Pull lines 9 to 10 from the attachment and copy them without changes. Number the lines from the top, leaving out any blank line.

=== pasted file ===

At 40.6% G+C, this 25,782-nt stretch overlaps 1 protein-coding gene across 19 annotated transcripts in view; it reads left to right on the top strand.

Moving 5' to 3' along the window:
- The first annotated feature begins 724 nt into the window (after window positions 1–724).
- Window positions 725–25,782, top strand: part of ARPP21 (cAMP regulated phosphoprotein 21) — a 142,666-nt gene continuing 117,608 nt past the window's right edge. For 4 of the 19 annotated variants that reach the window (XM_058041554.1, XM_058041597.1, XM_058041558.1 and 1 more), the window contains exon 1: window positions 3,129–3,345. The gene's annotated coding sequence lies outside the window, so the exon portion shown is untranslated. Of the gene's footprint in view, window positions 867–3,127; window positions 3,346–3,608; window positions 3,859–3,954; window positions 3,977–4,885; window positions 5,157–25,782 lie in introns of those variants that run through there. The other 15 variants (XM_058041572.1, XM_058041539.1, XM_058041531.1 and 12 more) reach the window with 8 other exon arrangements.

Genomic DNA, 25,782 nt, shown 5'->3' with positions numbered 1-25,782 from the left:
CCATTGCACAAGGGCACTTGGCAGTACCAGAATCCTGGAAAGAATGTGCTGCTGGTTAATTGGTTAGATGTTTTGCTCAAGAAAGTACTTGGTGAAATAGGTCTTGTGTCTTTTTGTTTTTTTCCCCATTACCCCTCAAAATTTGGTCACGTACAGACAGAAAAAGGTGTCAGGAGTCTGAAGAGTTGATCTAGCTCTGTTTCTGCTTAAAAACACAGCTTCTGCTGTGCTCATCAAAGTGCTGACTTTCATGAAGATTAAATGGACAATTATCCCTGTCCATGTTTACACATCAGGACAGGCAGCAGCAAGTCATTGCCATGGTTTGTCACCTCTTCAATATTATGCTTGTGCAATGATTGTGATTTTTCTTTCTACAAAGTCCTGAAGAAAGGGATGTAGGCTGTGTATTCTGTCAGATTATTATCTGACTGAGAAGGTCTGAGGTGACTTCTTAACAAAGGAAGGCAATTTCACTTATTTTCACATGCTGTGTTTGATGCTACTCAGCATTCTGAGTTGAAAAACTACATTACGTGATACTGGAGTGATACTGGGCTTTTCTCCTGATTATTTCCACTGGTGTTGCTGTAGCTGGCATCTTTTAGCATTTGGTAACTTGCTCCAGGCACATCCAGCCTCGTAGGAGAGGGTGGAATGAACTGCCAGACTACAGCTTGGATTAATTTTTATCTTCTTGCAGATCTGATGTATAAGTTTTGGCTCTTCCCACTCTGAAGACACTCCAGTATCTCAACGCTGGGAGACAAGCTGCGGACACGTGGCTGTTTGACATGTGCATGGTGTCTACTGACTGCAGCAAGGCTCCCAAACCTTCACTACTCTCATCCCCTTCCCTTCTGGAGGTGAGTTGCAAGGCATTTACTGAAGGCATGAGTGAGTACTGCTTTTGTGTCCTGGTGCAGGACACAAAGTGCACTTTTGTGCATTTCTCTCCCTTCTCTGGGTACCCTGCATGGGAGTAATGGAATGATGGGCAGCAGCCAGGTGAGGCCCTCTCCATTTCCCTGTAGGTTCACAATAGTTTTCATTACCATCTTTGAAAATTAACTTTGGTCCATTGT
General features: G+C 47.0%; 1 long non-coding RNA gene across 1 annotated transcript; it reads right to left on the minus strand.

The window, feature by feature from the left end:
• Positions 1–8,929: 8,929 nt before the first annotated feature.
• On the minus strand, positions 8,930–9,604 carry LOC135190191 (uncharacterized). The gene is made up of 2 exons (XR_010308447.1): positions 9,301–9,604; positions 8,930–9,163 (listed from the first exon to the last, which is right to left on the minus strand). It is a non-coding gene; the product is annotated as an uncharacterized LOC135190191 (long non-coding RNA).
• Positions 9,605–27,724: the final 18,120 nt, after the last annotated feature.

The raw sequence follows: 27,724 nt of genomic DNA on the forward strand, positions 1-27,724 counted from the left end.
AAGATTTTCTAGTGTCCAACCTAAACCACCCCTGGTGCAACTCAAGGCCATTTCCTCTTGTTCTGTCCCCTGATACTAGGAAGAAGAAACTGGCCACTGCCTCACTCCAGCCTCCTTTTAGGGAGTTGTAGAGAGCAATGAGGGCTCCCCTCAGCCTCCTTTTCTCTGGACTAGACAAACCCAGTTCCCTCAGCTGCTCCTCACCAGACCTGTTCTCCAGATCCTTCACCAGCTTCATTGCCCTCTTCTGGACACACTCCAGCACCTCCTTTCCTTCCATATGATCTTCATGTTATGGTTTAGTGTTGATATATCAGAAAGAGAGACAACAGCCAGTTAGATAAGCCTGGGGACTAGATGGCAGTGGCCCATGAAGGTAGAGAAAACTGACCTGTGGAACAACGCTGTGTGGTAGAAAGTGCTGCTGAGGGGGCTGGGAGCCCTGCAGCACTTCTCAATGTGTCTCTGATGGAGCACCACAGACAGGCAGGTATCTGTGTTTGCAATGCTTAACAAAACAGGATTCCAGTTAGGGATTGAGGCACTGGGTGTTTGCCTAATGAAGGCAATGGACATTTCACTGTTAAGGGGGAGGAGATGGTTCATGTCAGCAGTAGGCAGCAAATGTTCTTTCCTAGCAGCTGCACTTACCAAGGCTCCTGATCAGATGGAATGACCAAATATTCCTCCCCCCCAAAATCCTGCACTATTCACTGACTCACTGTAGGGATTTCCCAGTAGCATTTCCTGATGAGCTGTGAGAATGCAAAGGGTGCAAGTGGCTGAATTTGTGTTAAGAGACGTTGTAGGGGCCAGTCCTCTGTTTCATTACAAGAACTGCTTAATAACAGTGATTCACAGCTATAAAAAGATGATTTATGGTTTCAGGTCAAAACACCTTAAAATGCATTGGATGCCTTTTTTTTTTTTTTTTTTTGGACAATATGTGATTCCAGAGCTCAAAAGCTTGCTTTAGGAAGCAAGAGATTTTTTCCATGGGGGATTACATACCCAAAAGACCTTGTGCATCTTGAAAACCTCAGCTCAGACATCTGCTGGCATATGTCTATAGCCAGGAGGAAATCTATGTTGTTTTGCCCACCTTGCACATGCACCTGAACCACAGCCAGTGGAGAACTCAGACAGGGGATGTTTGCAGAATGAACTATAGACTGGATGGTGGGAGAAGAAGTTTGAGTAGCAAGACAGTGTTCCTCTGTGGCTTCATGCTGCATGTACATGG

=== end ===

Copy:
• Positions 1–8,929: 8,929 nt before the first annotated feature.
• On the minus strand, positions 8,930–9,604 carry LOC135190191 (uncharacterized). The gene is made up of 2 exons (XR_010308447.1): positions 9,301–9,604; positions 8,930–9,163 (listed from the first exon to the last, which is right to left on the minus strand). It is a non-coding gene; the product is annotated as an uncharacterized LOC135190191 (long non-coding RNA).